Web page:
High performaning co-workers may improve your earning
Washington D.C. [USA], Jan. 20 : Do you wish to improve your performance along with salary? A new study finds that presence of high-performing co-workers, especially in low-skilled occupations, can improve an individual's earnings.
The study, published in the journal American Economic Review, reveals that this effect is most likely driven by increased productivity because of pressure to keep up with better co-workers.
"We would expect that some positive practices would 'rub-off' on co-workers and in fact we knew from previous research that such effects exist for specific occupations," said a researcher Dr Thomas Cornelissen.
"For example, a US study showed that supermarket cashiers scanned shopping items faster when they worked the same shifts as fast-working employees. Our research showed that this effect was not unique to shop workers, but is applicable across many low-skilled jobs, such as waiters, warehouse workers and agricultural assistants," Cornelissen added.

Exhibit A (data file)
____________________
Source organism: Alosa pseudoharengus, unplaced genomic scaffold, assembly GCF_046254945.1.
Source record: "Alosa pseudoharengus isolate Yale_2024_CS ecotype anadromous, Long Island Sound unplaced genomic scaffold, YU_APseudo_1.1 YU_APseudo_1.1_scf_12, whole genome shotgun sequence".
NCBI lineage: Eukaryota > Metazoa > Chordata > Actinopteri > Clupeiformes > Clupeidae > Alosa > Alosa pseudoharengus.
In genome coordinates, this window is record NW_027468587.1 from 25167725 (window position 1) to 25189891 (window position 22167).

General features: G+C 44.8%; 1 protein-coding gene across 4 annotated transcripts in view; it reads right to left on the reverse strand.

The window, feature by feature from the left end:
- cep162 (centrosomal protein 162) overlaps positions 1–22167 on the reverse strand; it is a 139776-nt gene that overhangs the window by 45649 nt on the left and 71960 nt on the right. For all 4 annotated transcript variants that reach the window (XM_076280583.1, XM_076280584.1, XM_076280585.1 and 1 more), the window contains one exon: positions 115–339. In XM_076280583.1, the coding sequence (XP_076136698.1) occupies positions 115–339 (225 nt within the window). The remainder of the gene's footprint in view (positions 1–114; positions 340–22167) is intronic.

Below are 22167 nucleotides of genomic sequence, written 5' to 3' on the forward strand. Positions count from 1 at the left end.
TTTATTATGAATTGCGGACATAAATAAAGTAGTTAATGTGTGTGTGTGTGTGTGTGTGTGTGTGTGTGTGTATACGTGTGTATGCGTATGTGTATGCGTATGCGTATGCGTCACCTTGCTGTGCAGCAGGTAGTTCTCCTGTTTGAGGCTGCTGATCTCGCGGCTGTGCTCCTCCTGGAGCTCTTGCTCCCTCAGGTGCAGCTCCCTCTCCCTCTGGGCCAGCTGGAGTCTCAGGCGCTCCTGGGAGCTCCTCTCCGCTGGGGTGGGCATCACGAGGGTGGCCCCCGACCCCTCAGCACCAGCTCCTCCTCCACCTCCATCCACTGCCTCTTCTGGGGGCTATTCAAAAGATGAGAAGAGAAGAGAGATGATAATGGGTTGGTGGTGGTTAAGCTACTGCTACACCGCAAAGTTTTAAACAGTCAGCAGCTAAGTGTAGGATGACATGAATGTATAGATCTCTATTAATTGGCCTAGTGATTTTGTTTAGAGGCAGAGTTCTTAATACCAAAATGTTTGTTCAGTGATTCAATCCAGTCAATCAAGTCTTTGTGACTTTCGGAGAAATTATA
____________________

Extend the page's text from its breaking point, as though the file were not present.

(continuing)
They looked at the wage records from administrative social security data for millions of workers and all of their co-workers over a period of 15-years across 330 professions in a large metropolitan area of Germany.
To get a better sense of this, the team considered what happened after a high-performing co-worker had left the company.
If learning from colleagues was the explanation for the positive performance effects, it was expected that remaining workers would keep-up their performance after a high-performing co-worker had left the company.
The data, however, suggested that the opposite was true.
The findings indicate that the remaining workers tended to 'slip backwards' after a 'good' worker had exited, suggesting that the productivity effect from co-workers is more closely aligned with peer-pressure, which lessens when a good workers leaves, potentially causing productivity and wages to stagnate.
However, the same rule did not apply, however, to high-skilled occupations such as lawyers, doctors and architects.